The particular meaning of different animals to Indigenous people varies greatly based on which culture you’re talking about. The Heiltsuk Nation and people from the surrounding tribes in British Columbia typically identify with an animal that is often depicted artistically on a crest, says William Housty, conservation manager for the Heiltsuk Integrated Resource Management Department.
In Bella Bella, where he lives, there are five main crests such as the eagle or orca. “It all goes back to mythical times in our oral history,” Housty says. Heiltsuk believe humans could change into the animals of their crest in the distant past, he says. They eventually lost the ability when humans and animals diversified, but people still maintain a particular connection to their crest animal.
“My grandmother is a wolf, and my grandfather is an eagle,” he says, adding that his family’s crest design includes both animals together. Some Heiltsuk and other First Nations groups in the region put their ceremonial crest on blankets, or might get tattoos displaying them, while others will put their crest on totem poles, with animals strategically arranged based on family history.
“They didn’t just put a grizzly bear there because the grizzly bear was cool,” Housty says.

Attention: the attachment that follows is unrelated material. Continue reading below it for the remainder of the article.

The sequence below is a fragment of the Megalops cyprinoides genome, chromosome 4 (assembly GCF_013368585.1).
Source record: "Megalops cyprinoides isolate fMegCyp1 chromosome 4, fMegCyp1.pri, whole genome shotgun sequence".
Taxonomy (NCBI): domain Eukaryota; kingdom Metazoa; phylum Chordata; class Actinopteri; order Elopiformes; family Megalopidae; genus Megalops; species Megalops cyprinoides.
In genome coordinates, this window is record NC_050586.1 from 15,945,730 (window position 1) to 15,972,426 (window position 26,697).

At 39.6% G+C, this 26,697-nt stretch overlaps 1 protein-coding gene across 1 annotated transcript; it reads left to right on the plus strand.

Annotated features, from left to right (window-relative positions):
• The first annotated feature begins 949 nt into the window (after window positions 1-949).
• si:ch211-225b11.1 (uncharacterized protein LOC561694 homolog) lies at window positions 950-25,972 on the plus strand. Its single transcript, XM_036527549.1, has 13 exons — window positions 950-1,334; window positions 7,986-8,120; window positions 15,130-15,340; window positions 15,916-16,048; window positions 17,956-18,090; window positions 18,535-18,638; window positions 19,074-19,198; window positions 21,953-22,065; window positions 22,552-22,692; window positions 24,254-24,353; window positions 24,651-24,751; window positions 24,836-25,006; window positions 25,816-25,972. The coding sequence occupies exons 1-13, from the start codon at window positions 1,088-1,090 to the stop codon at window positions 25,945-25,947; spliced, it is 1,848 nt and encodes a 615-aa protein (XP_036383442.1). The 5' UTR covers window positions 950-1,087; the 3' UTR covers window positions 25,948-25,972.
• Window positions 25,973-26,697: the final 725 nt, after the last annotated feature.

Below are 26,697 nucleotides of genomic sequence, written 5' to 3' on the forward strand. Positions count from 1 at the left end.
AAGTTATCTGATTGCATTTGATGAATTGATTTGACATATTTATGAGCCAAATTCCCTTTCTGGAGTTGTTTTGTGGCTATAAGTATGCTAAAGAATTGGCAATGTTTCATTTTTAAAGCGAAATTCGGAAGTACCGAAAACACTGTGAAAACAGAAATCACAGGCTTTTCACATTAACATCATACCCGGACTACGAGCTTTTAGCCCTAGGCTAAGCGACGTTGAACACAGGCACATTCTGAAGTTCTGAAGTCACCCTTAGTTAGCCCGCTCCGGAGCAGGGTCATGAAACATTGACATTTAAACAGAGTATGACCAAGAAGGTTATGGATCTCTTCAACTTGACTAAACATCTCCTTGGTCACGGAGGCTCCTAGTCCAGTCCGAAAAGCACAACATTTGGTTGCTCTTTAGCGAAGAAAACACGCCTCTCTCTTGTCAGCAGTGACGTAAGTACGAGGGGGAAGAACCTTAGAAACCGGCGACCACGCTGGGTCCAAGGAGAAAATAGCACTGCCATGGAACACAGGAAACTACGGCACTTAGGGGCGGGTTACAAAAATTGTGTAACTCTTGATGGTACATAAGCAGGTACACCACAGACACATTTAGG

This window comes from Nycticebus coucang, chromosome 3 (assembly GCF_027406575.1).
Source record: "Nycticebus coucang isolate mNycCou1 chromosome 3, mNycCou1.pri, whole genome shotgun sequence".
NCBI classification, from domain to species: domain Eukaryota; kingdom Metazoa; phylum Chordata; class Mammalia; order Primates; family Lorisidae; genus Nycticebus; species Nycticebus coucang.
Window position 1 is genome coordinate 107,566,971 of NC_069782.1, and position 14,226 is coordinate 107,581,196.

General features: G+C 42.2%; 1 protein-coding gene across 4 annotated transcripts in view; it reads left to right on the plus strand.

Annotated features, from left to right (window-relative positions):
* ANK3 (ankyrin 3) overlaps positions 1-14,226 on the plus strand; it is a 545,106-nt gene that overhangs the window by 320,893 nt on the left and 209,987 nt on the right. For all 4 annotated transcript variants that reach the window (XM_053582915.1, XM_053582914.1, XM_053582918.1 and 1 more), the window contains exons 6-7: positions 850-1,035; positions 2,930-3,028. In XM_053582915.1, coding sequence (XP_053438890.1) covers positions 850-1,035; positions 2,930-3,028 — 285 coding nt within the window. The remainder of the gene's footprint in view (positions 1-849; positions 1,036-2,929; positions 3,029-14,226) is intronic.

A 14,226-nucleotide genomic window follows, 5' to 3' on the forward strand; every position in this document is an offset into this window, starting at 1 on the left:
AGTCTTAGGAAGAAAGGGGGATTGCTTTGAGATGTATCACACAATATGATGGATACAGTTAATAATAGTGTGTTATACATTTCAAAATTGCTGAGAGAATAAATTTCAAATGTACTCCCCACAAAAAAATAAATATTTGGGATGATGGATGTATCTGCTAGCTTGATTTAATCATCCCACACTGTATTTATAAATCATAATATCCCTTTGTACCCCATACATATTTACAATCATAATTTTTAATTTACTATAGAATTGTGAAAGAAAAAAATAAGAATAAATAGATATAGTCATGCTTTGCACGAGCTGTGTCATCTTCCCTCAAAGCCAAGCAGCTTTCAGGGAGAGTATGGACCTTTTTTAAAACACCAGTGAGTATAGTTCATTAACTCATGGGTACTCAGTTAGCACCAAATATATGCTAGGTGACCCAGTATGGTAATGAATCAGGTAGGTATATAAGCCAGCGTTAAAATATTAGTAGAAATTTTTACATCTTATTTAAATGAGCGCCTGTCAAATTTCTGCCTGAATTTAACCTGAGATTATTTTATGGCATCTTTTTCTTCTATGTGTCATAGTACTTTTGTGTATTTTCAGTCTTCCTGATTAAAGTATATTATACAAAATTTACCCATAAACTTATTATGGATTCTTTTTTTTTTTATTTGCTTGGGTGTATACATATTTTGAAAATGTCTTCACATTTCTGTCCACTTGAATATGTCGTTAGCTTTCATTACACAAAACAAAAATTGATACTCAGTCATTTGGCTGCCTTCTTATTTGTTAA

Context Is Everything
Laura Redish, director and co-founder of Native Languages of the Americas, says the English phrase may never have been considered an appropriation of Indigenous culture if it wasn’t for New Age spirituality marketing it as something “learned from Native American wisdom.” Indigenous people who have had bad experiences with New Age practitioners may have strong feelings about the term, while others won’t care as the term likely has little connection with real beliefs.
“The pop culture concept of ‘I am so lazy, my spirit animal is a cat,’ or ‘Justin Bieber is my spirit animal,’ actually has no relation to Native American culture at all,” she says. “But because of the excessive commercialization of New Age books presenting spirit animals with Native American pictures and trappings, everyone thinks [it does].”
In other words, the idea of having an animal to relate to, or that inspires you, isn’t offensive. Even the Harry Potter movies talk about a Patronus, a fictional creation by the author that represents a type of magical animal that protects you. Terms like Patronus might be a better fit for these pop culture references.
“Spirits aren’t just a generic way of saying somebody likes an animal,” Gokey says.
Lavalier says this connection with animals isn’t limited to American Indigenous beliefs. Animals were likely important in the religions of European ancestors, or other traditional societies, so it’s unfortunate that many modern uses of the term try to relate spirit animals vaguely to a monolithic understanding of Native American culture.
“In theory, it’s quite harmless if white teenagers want to say their spirit animal is a wolf, but in practice it goes along with dehumanizing us, so no wonder we do not appreciate it,” Lavalier says. “If it’s not intended as cultural appropriation then why aren’t the pictures ever of white cavemen running around with wolves?”